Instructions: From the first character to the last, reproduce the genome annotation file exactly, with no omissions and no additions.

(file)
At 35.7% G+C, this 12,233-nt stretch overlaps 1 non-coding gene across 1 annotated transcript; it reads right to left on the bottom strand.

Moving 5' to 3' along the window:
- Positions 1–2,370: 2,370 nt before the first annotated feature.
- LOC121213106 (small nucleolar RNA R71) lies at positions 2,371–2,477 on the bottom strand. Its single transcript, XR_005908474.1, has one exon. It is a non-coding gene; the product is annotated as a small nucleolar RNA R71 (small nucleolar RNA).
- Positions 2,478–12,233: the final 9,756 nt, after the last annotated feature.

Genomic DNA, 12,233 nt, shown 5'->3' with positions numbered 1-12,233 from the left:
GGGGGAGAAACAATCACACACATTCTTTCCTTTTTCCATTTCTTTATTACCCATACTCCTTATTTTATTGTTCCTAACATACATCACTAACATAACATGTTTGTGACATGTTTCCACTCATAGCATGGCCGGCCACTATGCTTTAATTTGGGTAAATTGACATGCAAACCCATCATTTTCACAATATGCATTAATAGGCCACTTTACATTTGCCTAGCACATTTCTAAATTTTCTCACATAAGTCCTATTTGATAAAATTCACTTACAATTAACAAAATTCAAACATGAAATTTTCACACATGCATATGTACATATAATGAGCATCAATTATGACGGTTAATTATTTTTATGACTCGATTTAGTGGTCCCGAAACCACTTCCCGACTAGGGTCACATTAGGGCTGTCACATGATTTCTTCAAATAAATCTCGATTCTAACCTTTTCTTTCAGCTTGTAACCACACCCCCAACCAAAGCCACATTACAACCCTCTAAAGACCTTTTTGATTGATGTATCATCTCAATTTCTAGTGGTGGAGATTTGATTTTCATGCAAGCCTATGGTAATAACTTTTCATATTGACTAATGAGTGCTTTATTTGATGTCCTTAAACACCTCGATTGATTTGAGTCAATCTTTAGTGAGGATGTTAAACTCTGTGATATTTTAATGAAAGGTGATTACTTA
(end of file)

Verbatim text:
At 35.7% G+C, this 12,233-nt stretch overlaps 1 non-coding gene across 1 annotated transcript; it reads right to left on the bottom strand.

Moving 5' to 3' along the window:
- Positions 1–2,370: 2,370 nt before the first annotated feature.
- LOC121213106 (small nucleolar RNA R71) lies at positions 2,371–2,477 on the bottom strand. Its single transcript, XR_005908474.1, has one exon. It is a non-coding gene; the product is annotated as a small nucleolar RNA R71 (small nucleolar RNA).
- Positions 2,478–12,233: the final 9,756 nt, after the last annotated feature.

Genomic DNA, 12,233 nt, shown 5'->3' with positions numbered 1-12,233 from the left:
GGGGGAGAAACAATCACACACATTCTTTCCTTTTTCCATTTCTTTATTACCCATACTCCTTATTTTATTGTTCCTAACATACATCACTAACATAACATGTTTGTGACATGTTTCCACTCATAGCATGGCCGGCCACTATGCTTTAATTTGGGTAAATTGACATGCAAACCCATCATTTTCACAATATGCATTAATAGGCCACTTTACATTTGCCTAGCACATTTCTAAATTTTCTCACATAAGTCCTATTTGATAAAATTCACTTACAATTAACAAAATTCAAACATGAAATTTTCACACATGCATATGTACATATAATGAGCATCAATTATGACGGTTAATTATTTTTATGACTCGATTTAGTGGTCCCGAAACCACTTCCCGACTAGGGTCACATTAGGGCTGTCACATGATTTCTTCAAATAAATCTCGATTCTAACCTTTTCTTTCAGCTTGTAACCACACCCCCAACCAAAGCCACATTACAACCCTCTAAAGACCTTTTTGATTGATGTATCATCTCAATTTCTAGTGGTGGAGATTTGATTTTCATGCAAGCCTATGGTAATAACTTTTCATATTGACTAATGAGTGCTTTATTTGATGTCCTTAAACACCTCGATTGATTTGAGTCAATCTTTAGTGAGGATGTTAAACTCTGTGATATTTTAATGAAAGGTGATTACTTA